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“Winter Skin, Don’t Ignore White Spots”

Posted December. 26, 2004 22:50,   


Pop star Michael Jackson is black, but his face is as white as a Caucasian.

At a news conference, he said, “I cannot help but decolorize my skin due to a serious white spot syndrome.” There were so many large white spots so he followed his private doctor’s opinion that it was better to make his normal black skin white.

It is unknown whether or not Michael Jackson longed to be a white man. However, it is true that white spot syndrome makes people lose confidence in their appearance, which causes serious stress. This is why so many patients have visited their doctors recently.

White spot syndrome is a disease that causes white spots on the skin when the melanin cells disappear. The cause of the disease has not been discovered yet, but it is influential that melanin cells are destroyed due to the immune system abnormality.

It is a common disease, with one or two out of every 100 people affected. Usually before age 20, people get this, and 20 to 25 percent of them have a family history of the disease. It is estimated that there are about 400,000 patients in Korea.

The Need for More Delicate Observation in Winter -

The white spot syndrome is not affected by the seasons. It has nothing to do with the characteristics of the skin. However, there are many patients who visit their doctors from late spring to summer. This is because white spots are easily discovered when the skin is exposed to ultraviolet rays.

Meanwhile, it is rarer to see patients visiting their doctors in winter than are expected. This is because they consider white spots as calluses or scabs and ignore them. Also, it is difficult for those who have white skin to distinguish the white spots. They have less exposure than any season because it is difficult to find white spots.

White spots do diffuse. It is easy to cure if the spot is discovered within six months of the onset of the symptom. However, it takes a long time to cure, and it is difficult to operate if the spot becomes bigger than the size of a palm.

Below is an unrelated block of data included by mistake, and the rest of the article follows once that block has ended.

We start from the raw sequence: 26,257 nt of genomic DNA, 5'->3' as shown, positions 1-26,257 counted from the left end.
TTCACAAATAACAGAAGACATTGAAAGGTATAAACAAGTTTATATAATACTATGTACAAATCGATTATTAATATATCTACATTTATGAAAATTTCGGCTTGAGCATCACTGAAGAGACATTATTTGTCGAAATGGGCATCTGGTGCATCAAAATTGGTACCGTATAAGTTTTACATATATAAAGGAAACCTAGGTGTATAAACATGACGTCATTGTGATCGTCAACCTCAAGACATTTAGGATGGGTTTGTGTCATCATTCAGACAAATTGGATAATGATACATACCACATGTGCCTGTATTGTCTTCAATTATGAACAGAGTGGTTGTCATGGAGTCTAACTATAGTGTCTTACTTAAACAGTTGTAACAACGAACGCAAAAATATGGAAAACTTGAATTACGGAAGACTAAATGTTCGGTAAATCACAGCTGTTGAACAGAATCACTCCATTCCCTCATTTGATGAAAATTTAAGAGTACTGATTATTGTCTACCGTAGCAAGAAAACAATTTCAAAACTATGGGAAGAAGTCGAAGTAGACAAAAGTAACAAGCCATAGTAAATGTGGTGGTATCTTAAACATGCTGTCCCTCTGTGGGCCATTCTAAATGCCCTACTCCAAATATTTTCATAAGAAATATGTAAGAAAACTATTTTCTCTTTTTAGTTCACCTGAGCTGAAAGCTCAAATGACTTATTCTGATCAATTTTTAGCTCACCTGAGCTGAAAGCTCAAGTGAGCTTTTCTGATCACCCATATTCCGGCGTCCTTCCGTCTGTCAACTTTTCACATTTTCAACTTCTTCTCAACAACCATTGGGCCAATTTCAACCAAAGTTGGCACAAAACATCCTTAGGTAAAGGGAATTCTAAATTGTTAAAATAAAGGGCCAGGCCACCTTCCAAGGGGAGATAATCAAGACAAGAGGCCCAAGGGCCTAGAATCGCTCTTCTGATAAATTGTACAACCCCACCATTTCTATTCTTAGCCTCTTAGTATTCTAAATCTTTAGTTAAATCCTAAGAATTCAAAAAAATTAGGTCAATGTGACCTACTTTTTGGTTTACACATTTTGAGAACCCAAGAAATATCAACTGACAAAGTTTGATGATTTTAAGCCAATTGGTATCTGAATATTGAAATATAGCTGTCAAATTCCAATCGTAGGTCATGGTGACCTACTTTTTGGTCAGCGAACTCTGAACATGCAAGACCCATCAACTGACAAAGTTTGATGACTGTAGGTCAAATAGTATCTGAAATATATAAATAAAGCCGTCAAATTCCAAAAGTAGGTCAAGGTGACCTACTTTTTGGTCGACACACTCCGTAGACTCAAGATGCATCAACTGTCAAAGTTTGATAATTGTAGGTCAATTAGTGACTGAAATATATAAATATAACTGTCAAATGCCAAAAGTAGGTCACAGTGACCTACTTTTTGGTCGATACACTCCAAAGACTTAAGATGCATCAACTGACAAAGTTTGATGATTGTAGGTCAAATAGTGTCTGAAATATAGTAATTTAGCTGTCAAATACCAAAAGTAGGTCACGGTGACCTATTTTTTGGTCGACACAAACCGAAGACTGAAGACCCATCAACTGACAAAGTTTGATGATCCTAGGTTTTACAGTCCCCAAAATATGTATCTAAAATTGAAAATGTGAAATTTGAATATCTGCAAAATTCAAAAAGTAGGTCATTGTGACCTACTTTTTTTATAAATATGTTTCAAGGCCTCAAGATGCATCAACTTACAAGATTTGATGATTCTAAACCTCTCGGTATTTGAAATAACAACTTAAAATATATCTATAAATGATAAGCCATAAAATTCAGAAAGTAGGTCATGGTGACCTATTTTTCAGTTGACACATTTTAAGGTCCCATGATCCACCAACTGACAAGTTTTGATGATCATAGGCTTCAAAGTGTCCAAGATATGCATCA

Let’s take a close look at the skin. It starts with one or two small spots. White spots appear everywhere on your body including the eyebrows, the mouth mucosa, and around the sexual organs.

The Cure Rate Increased Thanks to Ultraviolet Ray Treatment-

White spots diffuse and cease diffusing in a moment. Then it doesn’t worsen any further. However, there is neither a natural cure nor a complete recovery. It is possible to cure to some extent with a steroid skin cream if the spot is discovered when it is small.

The average cure rate has increased by 50 to 70 percent thanks to ultraviolet ray treatment. In the past, ultraviolet rays burned the surroundings of the white spot, but recently a new method to burn the white spot exactly has been developed and spotlighted. Its drawback is that the one-time surgical operation costs more than 50,000 won, which is quite expensive.

The ultraviolet ray treatment is effective if done twice a week for a year. It has another drawback- it is effective for recovering the original skin color on the face, body, arms, and legs, but it is less effective for the hands and feet. In addition, freckles may appear during a longstanding cure.

If this kind of treatment doesn’t work, it is possible to cure by grafting other normal skin onto the white spot or covering the pigments.

The cure for white hair disease including hairs and eyebrows takes a long time and is hard. Especially, to graft skins to cure hair requires frequent maintenance. Consulting a doctor is indispensable.

Like Michael Jackson, one can eliminate the pigments of the normal skin and adjust them to other parts. It is rare in Korea. The skin becomes white permanently if one uses medicine for a year. However, if the skin is exposed to ultraviolet rays, the decolorized skin can become dark. Accordingly, continuing skin treatment is necessary.

(Tips: Professor Park Yoon-ki, dermatologist at Sebrans Hospital, and professor Choi Ji-ho, dermatologist at Seoul Asan Hospital)

Sang Hoon Kim corekim@donga.com